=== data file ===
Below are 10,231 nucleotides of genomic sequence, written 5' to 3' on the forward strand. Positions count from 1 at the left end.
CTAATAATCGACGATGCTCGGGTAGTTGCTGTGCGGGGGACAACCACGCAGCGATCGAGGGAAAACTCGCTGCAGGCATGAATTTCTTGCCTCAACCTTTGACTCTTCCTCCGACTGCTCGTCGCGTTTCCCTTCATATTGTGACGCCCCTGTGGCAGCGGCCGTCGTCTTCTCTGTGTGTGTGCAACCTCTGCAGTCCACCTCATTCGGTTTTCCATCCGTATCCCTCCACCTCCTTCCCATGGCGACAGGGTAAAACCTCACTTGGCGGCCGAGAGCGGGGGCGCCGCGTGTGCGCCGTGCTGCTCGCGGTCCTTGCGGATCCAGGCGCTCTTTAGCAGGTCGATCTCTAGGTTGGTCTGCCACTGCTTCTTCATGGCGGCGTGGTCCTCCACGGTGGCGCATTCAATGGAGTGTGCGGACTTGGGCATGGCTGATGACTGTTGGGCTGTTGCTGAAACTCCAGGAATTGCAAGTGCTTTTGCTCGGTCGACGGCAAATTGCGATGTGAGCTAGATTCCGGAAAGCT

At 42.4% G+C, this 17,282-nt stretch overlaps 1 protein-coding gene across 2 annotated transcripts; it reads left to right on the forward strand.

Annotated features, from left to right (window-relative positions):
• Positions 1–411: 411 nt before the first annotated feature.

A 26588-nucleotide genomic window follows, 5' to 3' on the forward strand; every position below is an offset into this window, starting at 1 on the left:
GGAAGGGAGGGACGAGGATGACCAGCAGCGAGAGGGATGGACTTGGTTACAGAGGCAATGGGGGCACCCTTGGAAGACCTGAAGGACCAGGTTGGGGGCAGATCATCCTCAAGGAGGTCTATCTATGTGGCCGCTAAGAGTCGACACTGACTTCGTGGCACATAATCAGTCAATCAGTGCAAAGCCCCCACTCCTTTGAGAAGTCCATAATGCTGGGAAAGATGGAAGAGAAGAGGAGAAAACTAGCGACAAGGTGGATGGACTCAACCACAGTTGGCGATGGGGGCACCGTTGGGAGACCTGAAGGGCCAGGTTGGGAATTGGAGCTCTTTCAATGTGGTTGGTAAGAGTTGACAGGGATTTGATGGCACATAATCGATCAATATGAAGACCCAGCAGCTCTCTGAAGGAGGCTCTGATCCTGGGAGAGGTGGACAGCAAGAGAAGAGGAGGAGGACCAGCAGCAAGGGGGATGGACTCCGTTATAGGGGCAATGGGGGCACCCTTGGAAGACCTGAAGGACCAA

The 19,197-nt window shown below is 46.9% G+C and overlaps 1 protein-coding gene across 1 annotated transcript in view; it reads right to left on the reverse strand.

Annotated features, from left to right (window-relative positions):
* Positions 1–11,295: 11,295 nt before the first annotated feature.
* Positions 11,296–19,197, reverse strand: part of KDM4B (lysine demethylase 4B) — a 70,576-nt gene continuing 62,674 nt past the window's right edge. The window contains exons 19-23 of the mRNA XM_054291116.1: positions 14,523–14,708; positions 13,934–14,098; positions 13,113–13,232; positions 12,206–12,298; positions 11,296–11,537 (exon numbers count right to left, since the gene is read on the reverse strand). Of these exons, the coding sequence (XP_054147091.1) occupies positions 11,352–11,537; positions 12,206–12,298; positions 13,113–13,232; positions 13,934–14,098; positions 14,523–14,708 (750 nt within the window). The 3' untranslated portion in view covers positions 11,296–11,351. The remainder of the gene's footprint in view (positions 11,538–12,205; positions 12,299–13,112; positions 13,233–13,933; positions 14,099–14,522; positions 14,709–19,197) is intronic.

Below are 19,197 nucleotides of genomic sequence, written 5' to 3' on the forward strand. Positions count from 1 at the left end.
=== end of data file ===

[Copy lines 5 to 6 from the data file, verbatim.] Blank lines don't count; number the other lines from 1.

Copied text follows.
• Positions 1–411: 411 nt before the first annotated feature.

A 26588-nucleotide genomic window follows, 5' to 3' on the forward strand; every position below is an offset into this window, starting at 1 on the left: